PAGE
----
Starfinder by John Marco is, according to my son, "a quest story". I don't know the details because I haven't read it, yet, but it's at the top of my "Want to Read ASAP" pile. My copy is an ARC in which the author made a mistake on an autograph and he offered it to me when I declined a poster won through his now-defunct blog. I love books that I can share with my teenager (and Starfinder was already on my wish list), so I said yes and probably peppered my thanks with numerous exclamation points.
When the book arrived, I handed it to my son. He took one look at it and said, "Put it on my bed, please." That night he read it from cover to cover. Last week kiddo said, "I can't wait for the next Skylords novel!" I told him he'll have to wait, since the first just came out in hardback. I thought his enthusiastic recommendation was worth sharing. I'm supposed to ask John Marco to write faster, also. I think I'll skip that bit.
All of that effort was worth it. Just like SLOB, Olivia Kidney tells the story of a youngster who is strong-willed and has a sense of humor but is dealing with turmoil from loss. Olivia has just moved to a new apartment, where her father is the superintendent. After losing her key, she meets some oddball neighbors, including a ghost, and goes on a somewhat surreal romp through her apartment building. Talking lizards, a vicious pirate, a princess, a woman whose apartment is entirely made of glass and a medium who wants to talk about her shopping are just some of the characters Olivia encounters. This is a 5/5. I think next time I'll just place an order for everything else Ellen Potter has written.
Gossamer by Lois Lowry is a huge departure from her dystopian series, which began with The Giver. Littlest One is learning her job as a Dream Giver. She and Thin Elderly have been assigned to the home of an older woman. They gather memories from objects and give the woman pleasant dreams. When an unhappy young boy comes to live with the older woman, he is followed by the Sinisteeds -- dark creatures who plague people with nightmares.
The Sinisteeds won't harm the dream givers as long as they stay out of sight, but Littlest One and Thin Elderly must hide whenever the evil creatures arrive to give the little boy nightmares. Together, Littlest One and Thin Elderly decide to combat the Sinisteeds by finding the best possible dream material to strengthen the old woman and young boy while, across town, another dream giver helps a young woman get her life in order.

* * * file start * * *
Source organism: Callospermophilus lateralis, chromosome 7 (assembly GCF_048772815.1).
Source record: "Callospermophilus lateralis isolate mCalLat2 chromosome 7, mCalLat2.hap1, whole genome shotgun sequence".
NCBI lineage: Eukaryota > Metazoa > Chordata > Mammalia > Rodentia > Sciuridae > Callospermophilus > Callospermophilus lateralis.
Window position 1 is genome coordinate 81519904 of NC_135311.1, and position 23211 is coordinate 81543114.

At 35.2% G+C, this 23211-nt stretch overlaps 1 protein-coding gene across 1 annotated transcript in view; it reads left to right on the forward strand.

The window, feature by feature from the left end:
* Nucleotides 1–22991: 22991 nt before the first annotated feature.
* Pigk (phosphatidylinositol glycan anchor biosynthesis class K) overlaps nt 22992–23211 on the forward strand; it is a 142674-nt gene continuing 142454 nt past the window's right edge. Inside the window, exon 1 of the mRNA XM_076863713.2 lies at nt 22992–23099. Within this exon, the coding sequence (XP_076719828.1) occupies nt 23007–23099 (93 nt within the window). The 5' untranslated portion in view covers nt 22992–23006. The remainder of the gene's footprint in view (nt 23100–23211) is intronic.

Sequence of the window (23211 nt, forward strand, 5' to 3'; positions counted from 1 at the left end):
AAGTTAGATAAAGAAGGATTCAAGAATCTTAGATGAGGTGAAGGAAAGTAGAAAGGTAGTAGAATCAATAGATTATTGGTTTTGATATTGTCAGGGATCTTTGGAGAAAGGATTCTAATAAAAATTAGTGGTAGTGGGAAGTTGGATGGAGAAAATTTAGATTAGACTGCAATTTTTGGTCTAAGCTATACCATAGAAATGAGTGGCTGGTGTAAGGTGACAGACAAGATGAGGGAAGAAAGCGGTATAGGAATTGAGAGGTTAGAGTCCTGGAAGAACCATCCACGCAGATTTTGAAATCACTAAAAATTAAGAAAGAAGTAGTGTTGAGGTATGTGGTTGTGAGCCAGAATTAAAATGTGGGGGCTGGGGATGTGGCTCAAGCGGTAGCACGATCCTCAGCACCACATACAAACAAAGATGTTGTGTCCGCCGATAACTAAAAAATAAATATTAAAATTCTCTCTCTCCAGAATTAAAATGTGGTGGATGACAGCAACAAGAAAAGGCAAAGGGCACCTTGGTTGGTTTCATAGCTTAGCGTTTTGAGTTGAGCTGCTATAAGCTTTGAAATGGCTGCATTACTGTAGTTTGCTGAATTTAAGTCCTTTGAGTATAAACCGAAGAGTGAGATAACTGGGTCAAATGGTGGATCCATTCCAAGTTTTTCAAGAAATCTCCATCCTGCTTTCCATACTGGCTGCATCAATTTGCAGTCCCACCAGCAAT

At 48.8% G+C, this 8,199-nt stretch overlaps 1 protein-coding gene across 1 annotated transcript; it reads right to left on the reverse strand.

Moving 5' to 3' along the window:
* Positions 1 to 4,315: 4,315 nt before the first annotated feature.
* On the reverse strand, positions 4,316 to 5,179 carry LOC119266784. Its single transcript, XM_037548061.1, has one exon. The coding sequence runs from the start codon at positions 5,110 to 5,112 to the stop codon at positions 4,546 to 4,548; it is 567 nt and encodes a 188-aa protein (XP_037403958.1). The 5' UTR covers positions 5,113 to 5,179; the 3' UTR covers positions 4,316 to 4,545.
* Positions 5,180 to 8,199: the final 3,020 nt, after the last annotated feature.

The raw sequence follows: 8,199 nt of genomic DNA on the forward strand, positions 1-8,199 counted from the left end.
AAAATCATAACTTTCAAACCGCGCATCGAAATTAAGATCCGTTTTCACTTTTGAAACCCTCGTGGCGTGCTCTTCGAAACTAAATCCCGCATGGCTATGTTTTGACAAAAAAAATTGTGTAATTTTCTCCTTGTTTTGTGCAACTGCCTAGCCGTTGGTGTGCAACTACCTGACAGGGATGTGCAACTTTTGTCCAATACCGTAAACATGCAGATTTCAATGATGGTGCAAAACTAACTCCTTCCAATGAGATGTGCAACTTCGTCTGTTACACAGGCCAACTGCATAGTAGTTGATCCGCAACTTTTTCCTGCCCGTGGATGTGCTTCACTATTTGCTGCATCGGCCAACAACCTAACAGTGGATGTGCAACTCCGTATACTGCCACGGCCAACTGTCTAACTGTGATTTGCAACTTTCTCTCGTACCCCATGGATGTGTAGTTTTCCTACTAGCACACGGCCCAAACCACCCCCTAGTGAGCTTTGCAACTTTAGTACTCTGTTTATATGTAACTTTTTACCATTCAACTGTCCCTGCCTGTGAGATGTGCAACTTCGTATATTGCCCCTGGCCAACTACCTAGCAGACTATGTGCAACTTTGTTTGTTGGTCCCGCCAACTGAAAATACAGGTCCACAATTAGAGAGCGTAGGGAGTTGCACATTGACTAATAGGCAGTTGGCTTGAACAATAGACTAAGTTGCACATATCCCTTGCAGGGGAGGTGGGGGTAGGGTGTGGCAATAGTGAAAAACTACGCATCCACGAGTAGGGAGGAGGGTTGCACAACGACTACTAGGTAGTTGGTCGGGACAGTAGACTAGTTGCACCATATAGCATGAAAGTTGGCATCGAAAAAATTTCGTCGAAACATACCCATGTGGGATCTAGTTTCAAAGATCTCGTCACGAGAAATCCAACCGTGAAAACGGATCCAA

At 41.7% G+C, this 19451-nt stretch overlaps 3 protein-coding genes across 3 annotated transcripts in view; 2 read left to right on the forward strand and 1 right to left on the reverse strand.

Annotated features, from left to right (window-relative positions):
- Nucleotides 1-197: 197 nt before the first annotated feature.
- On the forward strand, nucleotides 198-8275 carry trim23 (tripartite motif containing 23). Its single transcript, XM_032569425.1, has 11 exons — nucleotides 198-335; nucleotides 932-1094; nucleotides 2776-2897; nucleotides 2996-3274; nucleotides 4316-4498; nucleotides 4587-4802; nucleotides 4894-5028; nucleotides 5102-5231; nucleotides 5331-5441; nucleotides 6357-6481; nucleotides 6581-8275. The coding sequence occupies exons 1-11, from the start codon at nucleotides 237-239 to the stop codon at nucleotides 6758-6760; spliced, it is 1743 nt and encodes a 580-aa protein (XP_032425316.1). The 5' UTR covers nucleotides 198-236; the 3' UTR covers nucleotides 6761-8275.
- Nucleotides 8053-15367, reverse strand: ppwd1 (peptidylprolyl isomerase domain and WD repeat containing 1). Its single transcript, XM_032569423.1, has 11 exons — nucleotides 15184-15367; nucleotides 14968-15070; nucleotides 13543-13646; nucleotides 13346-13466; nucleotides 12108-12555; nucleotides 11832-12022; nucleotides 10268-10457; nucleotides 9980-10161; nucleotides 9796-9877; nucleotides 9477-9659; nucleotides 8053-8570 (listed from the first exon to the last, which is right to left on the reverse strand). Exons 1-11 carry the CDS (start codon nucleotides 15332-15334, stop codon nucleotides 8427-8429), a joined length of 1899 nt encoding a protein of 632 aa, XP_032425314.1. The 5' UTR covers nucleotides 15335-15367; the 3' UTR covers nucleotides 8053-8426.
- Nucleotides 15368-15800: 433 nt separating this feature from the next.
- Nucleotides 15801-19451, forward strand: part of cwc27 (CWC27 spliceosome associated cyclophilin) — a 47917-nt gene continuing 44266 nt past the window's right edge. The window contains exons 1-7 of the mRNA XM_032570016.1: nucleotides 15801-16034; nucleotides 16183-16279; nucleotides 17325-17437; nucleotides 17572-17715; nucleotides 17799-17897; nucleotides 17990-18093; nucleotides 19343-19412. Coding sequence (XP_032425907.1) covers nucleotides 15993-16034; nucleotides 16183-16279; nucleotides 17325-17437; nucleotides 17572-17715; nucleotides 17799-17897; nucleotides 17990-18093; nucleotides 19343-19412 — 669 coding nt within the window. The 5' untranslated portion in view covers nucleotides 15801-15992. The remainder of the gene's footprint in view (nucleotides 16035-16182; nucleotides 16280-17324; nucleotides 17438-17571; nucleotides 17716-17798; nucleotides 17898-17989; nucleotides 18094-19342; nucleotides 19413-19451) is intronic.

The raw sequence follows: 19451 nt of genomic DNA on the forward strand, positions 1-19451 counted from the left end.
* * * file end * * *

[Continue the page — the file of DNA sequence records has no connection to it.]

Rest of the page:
I just loved Gossamer. It's a sweet, touching book in which little creatures watch over humans and try to make them happier by giving them pleasant dreams. Just after I closed the book, I read Nymeth's post about Feeling Like a Kid by Jerry Griswold, which describes the five areas that are essential parts of the childhood experience and how those become elements in children's novels. I realized Gossamer touched on all 5 of those areas: Scariness, snugness, lightness, aliveness and smallness. The dream givers sleep together in a heap (very snug); Sinisteeds and nightmares are scary; Littlest One wishes she had wings (lightness) and is very small; dreams are created by actual creatures (aliveness). Fascinating! Another 5/5.
I liked the book, but I felt like The Dead and the Gone was missing something -- chiefly, I felt like the true dangers of having food to eat while others were starving was watered down. I expected a little more violence and terror. Life As We Knew It made my heart pound. The Dead and the Gone did not. I just love that cover, though, don't you? I want to frame the cover.
3/5- an average read. I like dystopian novels a lot or I'd probably give it an even lesser rating. I don't regret reading it and might even reread it someday, so I still recommend the book but it's not a favorite.
Next up will be a sneak peek and review of the second book in Dr. Carl Werner's evolution series: Living Fossils.
Right now:I have to do housework. Bummer. Happy Father's Day to the daddies out there!